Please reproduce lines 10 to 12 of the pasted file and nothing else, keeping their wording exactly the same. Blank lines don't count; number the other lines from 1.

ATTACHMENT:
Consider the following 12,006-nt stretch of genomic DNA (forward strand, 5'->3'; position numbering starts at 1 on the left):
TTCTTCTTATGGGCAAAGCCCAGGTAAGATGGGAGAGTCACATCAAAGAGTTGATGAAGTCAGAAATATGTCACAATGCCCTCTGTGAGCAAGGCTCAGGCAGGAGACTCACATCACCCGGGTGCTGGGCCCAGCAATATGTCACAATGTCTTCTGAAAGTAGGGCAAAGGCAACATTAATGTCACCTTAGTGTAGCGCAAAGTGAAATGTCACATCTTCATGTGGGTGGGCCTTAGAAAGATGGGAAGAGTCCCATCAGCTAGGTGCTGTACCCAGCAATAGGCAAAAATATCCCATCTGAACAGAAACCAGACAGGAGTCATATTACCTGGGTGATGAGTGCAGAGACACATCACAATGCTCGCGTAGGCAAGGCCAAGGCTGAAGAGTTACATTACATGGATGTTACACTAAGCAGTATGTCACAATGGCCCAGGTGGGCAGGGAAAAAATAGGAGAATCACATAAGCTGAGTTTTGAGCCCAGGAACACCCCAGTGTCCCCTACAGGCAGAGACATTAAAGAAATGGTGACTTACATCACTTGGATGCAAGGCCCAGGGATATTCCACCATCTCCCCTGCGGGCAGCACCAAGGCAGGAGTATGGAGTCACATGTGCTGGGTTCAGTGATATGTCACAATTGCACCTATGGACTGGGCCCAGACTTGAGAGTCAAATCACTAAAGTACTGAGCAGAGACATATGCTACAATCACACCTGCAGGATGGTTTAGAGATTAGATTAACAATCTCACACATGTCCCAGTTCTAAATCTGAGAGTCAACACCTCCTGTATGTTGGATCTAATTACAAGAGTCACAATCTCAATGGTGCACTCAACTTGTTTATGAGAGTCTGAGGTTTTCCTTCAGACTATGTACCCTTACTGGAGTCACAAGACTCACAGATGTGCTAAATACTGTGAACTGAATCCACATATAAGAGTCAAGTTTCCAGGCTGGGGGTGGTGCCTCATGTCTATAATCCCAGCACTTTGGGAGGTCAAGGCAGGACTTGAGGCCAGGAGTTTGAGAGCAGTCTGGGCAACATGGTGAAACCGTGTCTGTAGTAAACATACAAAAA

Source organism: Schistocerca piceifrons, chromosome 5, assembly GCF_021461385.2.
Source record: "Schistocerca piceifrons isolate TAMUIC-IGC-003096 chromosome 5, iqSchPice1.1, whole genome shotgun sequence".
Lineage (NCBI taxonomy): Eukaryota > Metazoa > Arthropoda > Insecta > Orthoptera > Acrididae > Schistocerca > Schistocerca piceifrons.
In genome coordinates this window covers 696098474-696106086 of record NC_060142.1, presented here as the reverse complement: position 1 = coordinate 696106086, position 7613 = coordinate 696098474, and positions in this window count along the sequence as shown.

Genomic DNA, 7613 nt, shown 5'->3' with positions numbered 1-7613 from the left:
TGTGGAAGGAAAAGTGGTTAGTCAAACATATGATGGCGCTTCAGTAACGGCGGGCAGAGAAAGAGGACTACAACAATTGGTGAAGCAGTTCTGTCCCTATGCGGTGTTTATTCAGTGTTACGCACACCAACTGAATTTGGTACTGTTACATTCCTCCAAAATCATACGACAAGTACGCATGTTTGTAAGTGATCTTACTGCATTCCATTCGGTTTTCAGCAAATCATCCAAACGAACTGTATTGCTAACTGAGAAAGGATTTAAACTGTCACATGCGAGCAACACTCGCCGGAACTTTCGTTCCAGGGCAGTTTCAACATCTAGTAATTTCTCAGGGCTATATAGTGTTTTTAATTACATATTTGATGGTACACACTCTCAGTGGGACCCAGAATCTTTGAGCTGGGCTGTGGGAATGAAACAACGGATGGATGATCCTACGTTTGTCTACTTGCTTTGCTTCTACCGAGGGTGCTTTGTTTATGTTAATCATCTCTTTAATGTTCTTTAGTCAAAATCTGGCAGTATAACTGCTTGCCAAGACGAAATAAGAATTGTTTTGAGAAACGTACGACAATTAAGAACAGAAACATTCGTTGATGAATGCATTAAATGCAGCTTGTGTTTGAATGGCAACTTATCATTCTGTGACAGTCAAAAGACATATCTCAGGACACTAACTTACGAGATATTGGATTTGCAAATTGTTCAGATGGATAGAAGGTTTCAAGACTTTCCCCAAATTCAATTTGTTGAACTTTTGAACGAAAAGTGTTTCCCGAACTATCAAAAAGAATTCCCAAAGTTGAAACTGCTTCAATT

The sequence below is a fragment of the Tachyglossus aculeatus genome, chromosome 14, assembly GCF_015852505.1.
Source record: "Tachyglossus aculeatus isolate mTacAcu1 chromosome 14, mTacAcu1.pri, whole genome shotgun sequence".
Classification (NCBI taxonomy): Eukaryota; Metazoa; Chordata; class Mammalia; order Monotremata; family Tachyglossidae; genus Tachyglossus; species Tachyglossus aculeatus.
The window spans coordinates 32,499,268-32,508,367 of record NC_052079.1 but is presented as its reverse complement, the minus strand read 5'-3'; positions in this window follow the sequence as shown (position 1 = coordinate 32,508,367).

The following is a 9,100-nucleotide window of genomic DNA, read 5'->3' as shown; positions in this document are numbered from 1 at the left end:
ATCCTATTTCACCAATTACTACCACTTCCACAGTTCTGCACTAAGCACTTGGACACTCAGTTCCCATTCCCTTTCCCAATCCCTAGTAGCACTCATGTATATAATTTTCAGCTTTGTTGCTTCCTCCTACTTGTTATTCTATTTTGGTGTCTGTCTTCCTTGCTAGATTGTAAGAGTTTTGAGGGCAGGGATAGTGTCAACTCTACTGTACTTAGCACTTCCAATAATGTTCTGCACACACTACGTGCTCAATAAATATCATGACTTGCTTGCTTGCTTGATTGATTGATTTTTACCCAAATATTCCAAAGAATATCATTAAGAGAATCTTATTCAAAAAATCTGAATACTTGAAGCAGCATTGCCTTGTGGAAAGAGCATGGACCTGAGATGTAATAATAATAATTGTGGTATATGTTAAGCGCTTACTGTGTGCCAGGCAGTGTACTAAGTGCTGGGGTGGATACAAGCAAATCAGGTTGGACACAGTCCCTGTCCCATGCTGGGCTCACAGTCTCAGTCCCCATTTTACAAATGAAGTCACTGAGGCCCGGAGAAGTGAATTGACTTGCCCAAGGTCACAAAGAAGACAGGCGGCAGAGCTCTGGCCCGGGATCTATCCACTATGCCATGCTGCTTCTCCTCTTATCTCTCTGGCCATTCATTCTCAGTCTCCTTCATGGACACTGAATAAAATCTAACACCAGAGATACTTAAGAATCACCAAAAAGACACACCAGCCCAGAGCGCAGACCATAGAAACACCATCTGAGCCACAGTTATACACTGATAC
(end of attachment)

Source record: "Tachyglossus aculeatus isolate mTacAcu1 chromosome 14, mTacAcu1.pri, whole genome shotgun sequence".
Classification (NCBI taxonomy): Eukaryota; Metazoa; Chordata; class Mammalia; order Monotremata; family Tachyglossidae; genus Tachyglossus; species Tachyglossus aculeatus.
The window spans coordinates 32,499,268-32,508,367 of record NC_052079.1 but is presented as its reverse complement, the minus strand read 5'-3'; positions in this window follow the sequence as shown (position 1 = coordinate 32,508,367).